U.S. stocks tumbled in a back-and-forth session Thursday as a flurry of corporate headlines held investor attention over any moves from the major averages.
The benchmark S&P 500 dropped 1.1%, while the Dow Jones Industrial Average shed 170 points, or about 0.6%. The technology-heavy Nasdaq Composite led the way down, falling 1.5%. The moves come after a modest rebound on Wednesday from the stock market’s worst day since June 2020.
On the corporate side, “buy now, pay later” companies were on watch amid news the U.S. Consumer Financial Protection Bureau (CFPB) will start regulating the delayed payment industry over concerns their offerings financially harm consumers. Shares of Affirm (AFRM), a leader in the space, fell 1.4%.
Elsewhere, Adobe (ADBE) announced plans for a $20 billion acquisition of online design startup Figma in order to expand its lineup of hybrid-work-friendly platforms. Shares of Adobe tanked nearly 17%.
In economic data, initial jobless claims fell for a fifth-straight week to the lowest reading since May. Filings for first-time unemployment insurance totaled 213,000 in the week ended Sept. 10 from 222,000 in the prior week, the Labor Department said Thursday. Economists called for 227,000 claims, according to consensus estimates compiled by Bloomberg.
Meanwhile, data from the Commerce Department showed consumers kept up spending in August despite continued pressures from inflation. Retail sales unexpectedly increased 0.3% last month after a downwardly revised 0.4% decline in July.
In the bond market, the benchmark U.S. 10-year Treasury note climbed above 3.45%, and the 2-year Treasury teetered past 3.8%, hitting a 15-year high on the heels of shock August inflation data earlier this week.
Last month’s Consumer Price Index (CPI) showed prices rose a more-than-expected 8.3% over last year, triggering a meltdown across U.S. equity markets as investors faced the reality that more combative central bank policy will be necessary to tame inflation.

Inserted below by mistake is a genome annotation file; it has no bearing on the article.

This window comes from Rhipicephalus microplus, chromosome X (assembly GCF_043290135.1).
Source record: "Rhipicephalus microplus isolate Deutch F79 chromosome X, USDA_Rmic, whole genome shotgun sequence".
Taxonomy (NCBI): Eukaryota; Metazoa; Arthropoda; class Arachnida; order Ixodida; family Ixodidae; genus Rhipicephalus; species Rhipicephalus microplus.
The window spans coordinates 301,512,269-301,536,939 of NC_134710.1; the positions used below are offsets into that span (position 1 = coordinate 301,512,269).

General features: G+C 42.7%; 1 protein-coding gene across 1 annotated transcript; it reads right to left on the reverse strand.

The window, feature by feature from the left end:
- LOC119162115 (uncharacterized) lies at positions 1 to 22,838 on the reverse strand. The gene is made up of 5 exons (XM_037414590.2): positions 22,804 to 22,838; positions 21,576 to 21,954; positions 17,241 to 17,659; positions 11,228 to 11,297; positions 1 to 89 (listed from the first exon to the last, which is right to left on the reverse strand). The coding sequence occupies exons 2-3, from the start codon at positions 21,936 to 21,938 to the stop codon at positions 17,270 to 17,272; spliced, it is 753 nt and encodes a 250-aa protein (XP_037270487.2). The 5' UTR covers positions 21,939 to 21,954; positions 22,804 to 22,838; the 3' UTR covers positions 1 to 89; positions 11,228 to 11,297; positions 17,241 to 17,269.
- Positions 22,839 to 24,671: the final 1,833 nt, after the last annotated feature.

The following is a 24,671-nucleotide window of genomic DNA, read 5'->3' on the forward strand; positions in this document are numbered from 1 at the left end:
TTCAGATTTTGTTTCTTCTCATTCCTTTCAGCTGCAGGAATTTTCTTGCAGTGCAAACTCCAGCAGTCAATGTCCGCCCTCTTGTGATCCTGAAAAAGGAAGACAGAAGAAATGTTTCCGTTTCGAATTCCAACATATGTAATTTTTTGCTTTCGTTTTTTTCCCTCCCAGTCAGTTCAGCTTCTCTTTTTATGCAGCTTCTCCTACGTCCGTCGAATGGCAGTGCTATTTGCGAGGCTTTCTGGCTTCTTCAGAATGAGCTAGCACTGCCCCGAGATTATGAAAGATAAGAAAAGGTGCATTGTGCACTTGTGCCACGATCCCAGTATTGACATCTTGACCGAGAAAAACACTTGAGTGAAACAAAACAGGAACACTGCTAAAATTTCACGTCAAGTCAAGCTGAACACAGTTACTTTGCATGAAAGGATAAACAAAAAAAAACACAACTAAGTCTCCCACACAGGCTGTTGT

Economists at Bank of America said Wednesday in a note that Federal Reserve officials are likely to warn market participants that risks of a hard landing are rising following their policy-setting meeting next week.
“This will likely come through projections that show less growth, higher unemployment, and a more restrictive policy rate stance,” BofA strategists led by Michael Gapen said. “While the Fed is still likely to view a soft landing as a modal outcome, the window appears to be narrowing.”
The CME FedWatch Tool Thursday morning showed markets were pricing in a nearly 30% chance the Federal Reserve will raise interest rates by a full percentage point next week as inflation shows signs of becoming entrenched in the U.S. economy.
Cryptocurrency markets were front and center Thursday after Ethereum completed its highly anticipated “merge,” a technological shift to a more energy-efficient method of how tokens are minted. Ethereum (ETH-USD) traded just under $1,600 Thursday morning, while bitcoin (BTC-USD) held above $21,000.
And we finalized!
Happy merge all. This is a big moment for the Ethereum ecosystem. Everyone who helped make the merge happen should feel very proud today.
— vitalik.eth (@VitalikButerin) September 15, 2022
Meanwhile, oil prices declined, continuing a volatile stretch for energy markets. West Texas Intermediate (WTI) crude oil fell 3.6% to $85.27 per barrel, erasing Wednesday’s gain, while Brent crude oil futures were off by 3.4% at $90.95 per barrel.
Alexandra Semenova is a reporter for Yahoo Finance. Follow her on Twitter @alexandraandnyc